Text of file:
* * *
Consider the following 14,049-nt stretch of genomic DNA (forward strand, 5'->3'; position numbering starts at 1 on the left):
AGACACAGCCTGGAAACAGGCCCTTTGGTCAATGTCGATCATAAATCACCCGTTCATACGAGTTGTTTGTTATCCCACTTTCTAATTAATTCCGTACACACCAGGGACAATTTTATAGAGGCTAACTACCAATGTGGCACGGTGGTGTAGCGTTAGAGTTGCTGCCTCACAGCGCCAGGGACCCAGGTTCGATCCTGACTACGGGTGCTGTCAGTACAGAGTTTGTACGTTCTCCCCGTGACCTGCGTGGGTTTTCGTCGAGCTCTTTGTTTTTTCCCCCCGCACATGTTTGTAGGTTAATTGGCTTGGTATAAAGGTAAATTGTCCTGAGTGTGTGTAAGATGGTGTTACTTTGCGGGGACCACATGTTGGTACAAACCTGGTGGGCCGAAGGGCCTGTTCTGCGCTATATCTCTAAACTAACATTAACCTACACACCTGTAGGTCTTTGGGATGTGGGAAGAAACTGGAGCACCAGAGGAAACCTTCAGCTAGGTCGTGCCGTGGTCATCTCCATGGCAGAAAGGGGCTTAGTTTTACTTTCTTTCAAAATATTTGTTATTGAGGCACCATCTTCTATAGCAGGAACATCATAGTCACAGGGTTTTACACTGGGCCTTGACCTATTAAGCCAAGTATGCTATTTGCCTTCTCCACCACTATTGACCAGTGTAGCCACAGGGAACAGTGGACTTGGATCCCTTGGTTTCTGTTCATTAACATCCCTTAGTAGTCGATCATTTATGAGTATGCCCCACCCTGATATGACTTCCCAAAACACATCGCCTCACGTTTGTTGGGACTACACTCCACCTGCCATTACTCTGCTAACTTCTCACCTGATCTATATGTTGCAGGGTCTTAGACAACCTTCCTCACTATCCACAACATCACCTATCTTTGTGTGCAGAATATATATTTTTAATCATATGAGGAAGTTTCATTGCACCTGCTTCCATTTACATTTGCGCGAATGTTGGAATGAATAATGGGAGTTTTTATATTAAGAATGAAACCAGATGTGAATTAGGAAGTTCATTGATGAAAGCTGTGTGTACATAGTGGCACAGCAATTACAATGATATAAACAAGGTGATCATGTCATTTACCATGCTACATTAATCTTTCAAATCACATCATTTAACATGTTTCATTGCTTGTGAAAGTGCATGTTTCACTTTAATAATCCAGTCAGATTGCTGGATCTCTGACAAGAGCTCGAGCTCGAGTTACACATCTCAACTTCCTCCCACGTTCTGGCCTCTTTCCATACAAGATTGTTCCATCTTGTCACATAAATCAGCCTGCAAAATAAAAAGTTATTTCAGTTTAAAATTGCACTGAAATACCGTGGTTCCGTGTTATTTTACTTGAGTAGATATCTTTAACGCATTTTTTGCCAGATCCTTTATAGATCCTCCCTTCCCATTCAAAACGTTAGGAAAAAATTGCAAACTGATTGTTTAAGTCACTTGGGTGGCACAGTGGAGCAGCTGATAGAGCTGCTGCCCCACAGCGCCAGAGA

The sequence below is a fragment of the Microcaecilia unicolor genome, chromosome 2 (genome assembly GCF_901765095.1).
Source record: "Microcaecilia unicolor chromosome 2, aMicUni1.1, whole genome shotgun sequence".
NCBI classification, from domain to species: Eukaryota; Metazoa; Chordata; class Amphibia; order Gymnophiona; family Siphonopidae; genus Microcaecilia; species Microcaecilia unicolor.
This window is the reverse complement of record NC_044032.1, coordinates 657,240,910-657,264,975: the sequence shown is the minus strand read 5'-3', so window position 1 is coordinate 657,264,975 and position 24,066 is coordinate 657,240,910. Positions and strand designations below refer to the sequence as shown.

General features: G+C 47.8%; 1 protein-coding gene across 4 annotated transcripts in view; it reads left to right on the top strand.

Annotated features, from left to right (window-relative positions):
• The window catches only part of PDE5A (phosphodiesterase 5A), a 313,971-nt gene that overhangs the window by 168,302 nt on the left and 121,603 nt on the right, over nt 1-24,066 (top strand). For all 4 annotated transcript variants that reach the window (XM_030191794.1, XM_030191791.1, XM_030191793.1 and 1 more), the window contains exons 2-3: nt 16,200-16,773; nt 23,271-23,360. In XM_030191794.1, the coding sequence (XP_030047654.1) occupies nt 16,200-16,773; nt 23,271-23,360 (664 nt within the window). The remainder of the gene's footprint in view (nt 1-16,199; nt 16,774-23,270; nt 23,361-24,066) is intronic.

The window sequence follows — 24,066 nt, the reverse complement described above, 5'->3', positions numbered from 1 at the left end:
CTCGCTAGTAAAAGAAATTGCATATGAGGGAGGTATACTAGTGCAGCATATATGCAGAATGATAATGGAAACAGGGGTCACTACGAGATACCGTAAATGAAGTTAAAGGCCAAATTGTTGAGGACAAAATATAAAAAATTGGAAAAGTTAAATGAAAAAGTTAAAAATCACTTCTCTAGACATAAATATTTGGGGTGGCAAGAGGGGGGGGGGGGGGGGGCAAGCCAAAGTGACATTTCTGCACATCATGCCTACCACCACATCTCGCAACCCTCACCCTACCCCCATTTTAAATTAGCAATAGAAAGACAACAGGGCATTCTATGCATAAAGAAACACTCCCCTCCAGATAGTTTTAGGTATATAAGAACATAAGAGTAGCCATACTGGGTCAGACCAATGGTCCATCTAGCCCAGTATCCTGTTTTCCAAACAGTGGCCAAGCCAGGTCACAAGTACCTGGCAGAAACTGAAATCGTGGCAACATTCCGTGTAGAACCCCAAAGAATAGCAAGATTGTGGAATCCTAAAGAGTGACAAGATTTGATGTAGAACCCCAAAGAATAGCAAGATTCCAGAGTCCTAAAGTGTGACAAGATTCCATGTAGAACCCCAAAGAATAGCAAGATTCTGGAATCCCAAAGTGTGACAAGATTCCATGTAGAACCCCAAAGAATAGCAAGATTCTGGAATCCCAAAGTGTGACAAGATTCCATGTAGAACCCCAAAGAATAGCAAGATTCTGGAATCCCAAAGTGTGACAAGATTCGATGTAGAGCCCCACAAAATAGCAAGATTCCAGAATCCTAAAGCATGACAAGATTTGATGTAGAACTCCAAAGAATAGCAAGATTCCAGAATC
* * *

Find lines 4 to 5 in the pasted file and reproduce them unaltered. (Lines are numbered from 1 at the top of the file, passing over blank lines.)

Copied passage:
Source record: "Microcaecilia unicolor chromosome 2, aMicUni1.1, whole genome shotgun sequence".
NCBI classification, from domain to species: Eukaryota; Metazoa; Chordata; class Amphibia; order Gymnophiona; family Siphonopidae; genus Microcaecilia; species Microcaecilia unicolor.